The most immediate example is to use your data to make sure you are getting the best deal you can on your loans. This is one of the reasons the British Competition and Markets Authority decided that open banking was necessary.
Under this scheme, if you want to compare service providers, you can download your anonymised data in a standard form and then upload it to a bank, a price comparison website or an app.
In the case of the app, it would present to you your best options, given your current banking profile. This would include staying with your present bank or changing one or more accounts to a different institution.
This data could also be used to get approval for a new loan. Your anonymous data, in combination with identity information, includes enough material for a lender to decide whether to give you a loan for a specific purpose.
These tools will foster more competition between banks as customers will find it easier to compare services and switch, but it will also mean customers can make sure they are getting the best product available at the bank they are presently at.
But beyond comparison and switching, there are a number of interesting examples of how you can benefit from the data in your bank.
A budgeting app connected to your bank account, for example, can use your anonymous data to help you plan your finances. Using both your banking and “tap and go” payment history, it can help you analyse your spending and set goals.
These services can even tap into outside data, such as interest rates, to help you determine what to do if rates go up. It’s that spooky moment when your phone becomes your conscience.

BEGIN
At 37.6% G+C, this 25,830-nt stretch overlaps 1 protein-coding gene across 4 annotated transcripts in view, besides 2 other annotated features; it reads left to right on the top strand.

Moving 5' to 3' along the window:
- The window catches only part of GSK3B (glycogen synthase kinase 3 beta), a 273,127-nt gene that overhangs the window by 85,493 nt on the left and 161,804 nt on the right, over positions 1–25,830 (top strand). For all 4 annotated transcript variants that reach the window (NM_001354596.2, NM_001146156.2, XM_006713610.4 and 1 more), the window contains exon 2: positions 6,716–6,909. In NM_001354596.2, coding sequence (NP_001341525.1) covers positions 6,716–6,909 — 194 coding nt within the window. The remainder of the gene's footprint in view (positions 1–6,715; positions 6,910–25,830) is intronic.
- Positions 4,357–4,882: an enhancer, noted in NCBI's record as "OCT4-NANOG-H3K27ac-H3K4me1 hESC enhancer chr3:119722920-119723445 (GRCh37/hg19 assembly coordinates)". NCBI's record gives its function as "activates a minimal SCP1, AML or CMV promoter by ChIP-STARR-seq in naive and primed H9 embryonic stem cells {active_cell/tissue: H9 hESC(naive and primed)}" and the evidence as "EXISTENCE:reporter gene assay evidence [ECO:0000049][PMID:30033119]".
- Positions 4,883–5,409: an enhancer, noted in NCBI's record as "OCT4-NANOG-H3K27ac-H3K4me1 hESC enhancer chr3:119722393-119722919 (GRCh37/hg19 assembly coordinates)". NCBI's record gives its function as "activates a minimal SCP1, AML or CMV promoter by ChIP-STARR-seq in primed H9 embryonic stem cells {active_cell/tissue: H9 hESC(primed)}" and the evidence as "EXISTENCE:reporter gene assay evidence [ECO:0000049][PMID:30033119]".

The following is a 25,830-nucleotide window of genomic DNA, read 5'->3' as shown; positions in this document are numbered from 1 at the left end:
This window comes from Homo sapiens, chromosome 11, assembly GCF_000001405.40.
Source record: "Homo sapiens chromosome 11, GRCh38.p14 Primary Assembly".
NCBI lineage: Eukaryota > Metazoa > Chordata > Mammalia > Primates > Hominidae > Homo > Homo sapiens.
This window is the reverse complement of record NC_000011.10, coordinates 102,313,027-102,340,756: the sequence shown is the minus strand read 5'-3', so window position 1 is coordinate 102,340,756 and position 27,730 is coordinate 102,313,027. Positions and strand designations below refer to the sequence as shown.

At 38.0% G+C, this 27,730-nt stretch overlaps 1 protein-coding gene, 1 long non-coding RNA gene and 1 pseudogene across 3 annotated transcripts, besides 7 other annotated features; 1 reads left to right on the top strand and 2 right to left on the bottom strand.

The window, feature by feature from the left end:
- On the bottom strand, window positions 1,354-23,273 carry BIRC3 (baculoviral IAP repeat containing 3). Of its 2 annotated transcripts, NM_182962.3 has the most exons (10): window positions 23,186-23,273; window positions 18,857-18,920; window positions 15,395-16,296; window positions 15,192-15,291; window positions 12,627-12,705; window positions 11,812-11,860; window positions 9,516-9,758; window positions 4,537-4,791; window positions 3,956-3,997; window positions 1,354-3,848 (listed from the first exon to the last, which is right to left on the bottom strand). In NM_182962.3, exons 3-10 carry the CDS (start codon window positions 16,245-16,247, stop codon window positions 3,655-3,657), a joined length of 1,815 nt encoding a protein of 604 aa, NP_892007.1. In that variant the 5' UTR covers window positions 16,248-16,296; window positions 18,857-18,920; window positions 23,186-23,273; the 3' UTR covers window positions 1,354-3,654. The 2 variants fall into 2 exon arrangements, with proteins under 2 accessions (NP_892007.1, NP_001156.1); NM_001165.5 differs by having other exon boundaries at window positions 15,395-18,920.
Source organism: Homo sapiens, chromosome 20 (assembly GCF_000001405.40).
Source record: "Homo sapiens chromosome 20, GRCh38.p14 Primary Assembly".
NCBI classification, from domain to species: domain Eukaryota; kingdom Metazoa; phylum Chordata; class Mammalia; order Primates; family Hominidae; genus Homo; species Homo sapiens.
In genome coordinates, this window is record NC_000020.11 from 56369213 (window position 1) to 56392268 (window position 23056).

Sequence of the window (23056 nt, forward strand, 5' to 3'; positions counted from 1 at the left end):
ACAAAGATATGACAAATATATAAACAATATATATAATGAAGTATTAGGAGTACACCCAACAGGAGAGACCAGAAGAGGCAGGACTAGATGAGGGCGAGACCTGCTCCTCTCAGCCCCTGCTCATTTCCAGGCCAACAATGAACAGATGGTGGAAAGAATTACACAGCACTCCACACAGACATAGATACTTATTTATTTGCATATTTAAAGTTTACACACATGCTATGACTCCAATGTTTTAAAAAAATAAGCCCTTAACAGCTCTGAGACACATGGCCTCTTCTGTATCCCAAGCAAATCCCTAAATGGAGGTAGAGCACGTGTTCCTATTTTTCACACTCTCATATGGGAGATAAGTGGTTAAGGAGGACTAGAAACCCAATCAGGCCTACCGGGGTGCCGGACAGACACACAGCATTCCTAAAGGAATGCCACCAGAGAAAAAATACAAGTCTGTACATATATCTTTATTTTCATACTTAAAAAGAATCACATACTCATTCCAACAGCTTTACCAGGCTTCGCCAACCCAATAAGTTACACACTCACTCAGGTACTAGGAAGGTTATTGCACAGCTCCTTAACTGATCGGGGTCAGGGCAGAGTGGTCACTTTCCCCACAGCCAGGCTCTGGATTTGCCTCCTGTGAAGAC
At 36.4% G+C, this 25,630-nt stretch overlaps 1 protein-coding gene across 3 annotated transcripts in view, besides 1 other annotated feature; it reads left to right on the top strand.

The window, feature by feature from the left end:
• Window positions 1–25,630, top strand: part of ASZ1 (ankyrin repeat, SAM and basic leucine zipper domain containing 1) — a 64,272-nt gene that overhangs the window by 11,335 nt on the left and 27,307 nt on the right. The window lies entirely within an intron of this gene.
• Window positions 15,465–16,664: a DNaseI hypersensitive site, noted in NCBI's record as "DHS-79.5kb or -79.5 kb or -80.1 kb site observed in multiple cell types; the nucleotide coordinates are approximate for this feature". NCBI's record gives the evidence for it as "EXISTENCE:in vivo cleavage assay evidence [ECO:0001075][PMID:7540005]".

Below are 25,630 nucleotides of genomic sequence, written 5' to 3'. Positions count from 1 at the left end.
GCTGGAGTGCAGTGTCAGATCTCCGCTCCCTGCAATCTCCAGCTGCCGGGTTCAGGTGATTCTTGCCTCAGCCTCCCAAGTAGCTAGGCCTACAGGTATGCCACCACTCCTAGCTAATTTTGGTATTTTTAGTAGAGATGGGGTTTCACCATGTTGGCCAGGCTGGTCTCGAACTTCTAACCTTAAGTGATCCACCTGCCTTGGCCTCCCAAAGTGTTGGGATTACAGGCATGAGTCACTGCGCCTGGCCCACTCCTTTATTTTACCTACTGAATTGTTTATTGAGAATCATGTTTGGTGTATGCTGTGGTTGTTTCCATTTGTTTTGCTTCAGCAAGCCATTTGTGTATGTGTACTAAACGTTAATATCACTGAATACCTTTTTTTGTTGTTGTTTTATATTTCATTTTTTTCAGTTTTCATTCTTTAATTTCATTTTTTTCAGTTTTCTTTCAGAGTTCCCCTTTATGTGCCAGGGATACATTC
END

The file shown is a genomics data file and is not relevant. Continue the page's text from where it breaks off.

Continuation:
Online accounting software such as Xero or MYOB allows daily reconciliation of business accounts. These software systems already use APIs provided by the major banks to reconcile current accounts, loan accounts and credit card services.
One variant on the open banking API could let customers “mark” transactions that are employment related expenses or health related expenses to simplify tax returns.
But beyond these examples there are any number of possibilities for what we can do with this data. For instance, we could see an app that helps you make shopping decisions to increase the amount of loyalty points you earn. That is, using data on prices, goals and financial history to benefit consumers and not just sellers.
There are already limited examples of such schemes. The Coles “Fly Buys” scheme is connected to Virgin Velocity points. Both Coles and Velocity prompt members to earn points. Adding an overlay of which credit card to use at the checkout is currently up to you.
However, it would be perfectly feasible for an app in your phone to choose which credit card the phone uses to pay at the supermarket to give you maximum points.
There’s also an opportunity here to connect your stream of financial data to what might seem like unrelated data. For example, what if your smart watch prompted you to walk home if you’ve spent more on eating out than your budget allowed?
That is, open banking might actually improve your fitness, or at least make you feel guilty about overspending.
Rob Nicholls is a senior lecturer in the school of banking and finance at UNSW Business School. A version of this post appeared on The Conversation.